“36 months is how long ago?” Gu Fei took the bottle without lifting his head and started to sprinkle the powder.
“Three years,” Jiang Cheng said.
“At most, half a month ago,” Gu Fei said. “You’re so particular. I normally smell it, and if it is not odd, I’ll eat it.”
“You must’ve just eaten it as it is because you don’t quite understand the shelf life,” Jiang Cheng said.
“That’s right,” Gu Fei swept a glance his way. “Can’t compare to a xueba’s meticulous life.”
The meat skewers began to drip oil after a while, and the smoke pervading the room began to emit a strong fragrance.
Skewering meat was not a technically difficult job, and with Gu Fei appearing remarkably skilled, Jiang Cheng did not help him and sat back down beside the chicken soup to maintain the fire.
There was silence outside the room—the sky had completely descended into darkness, and the open window resembled a cataclysmic black cloth that made you feel rather cold, but the stove and barbeque grill in front of them showed a bright and utterly steady fire.
This kind of feeling was absolutely wonderful, just like sitting in the small cornmeal-coloured bun that day—outside were the purely cold streets shrouded with the freezing wind, and inside the car was silence.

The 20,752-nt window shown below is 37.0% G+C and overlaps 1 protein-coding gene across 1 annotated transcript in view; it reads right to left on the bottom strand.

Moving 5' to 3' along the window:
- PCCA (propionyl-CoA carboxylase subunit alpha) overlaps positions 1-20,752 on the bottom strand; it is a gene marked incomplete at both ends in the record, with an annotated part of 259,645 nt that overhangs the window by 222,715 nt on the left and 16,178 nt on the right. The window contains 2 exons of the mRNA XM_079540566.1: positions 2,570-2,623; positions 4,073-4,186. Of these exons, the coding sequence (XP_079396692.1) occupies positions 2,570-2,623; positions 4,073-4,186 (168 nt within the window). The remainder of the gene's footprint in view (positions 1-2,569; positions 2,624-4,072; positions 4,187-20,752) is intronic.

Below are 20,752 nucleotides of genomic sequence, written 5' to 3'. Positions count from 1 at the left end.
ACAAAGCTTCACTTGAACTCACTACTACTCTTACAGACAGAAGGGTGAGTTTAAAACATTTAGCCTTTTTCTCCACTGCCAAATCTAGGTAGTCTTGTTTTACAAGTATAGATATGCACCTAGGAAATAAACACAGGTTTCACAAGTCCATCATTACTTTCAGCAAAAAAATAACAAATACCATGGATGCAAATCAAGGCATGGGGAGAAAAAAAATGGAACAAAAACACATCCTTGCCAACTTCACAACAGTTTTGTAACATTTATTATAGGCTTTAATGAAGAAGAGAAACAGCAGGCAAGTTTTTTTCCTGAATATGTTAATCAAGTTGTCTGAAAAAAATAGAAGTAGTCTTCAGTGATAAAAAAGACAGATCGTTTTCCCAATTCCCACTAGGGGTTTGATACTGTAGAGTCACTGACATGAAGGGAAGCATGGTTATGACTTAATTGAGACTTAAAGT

Outside the window was the unknown and unsettling darkness, yet before them was brightness and warmth.
Jiang Cheng quite liked this kind of feeling.
It had been a long time since he came here with depression and anger, perplexity and confusion, and all kinds of discomfort. Until today, until now, he suddenly felt that he had a steady footing on the ground.
Although this feeling might only be temporary, or maybe it was only an optical illusion, he nevertheless could not help but want to experience it quietly at this moment.
“Can you eat spicy food?” Gu Fei asked.
“Just a bit is okay, not too much,” Jiang Cheng answered.
Gu Fei sprinkled a bit of chilli powder then handed him a few meat skewers on a plate. “Try it, I like it a little charred, these aren’t charred at all.”
“I also like it slightly charred.” Jiang Cheng took a bite of a meat skewer, “It tastes pretty good.”
“I thought a xueba like you didn’t eat charred food… if you need to look at the shelf life, are you not worried about getting cancer from eating charred food?” Gu Fei continued to grill the meat skewers.
“Aren’t you being annoying?” Jiang Cheng said while eating, “How much resentment do you have towards a xueba for you to bear a grudge like this?”
“I’ve lived for nearly 18 years and this is the first time that I’ve met a true xueba, it’s hard to stay calm.” Gu Fei placed the remaining skewers together on a plate, piled them high, and then put them on a wooden box that was turned upside down and used as a table at the side of the stove. “A xueba’s mouth is actually pretty foul.”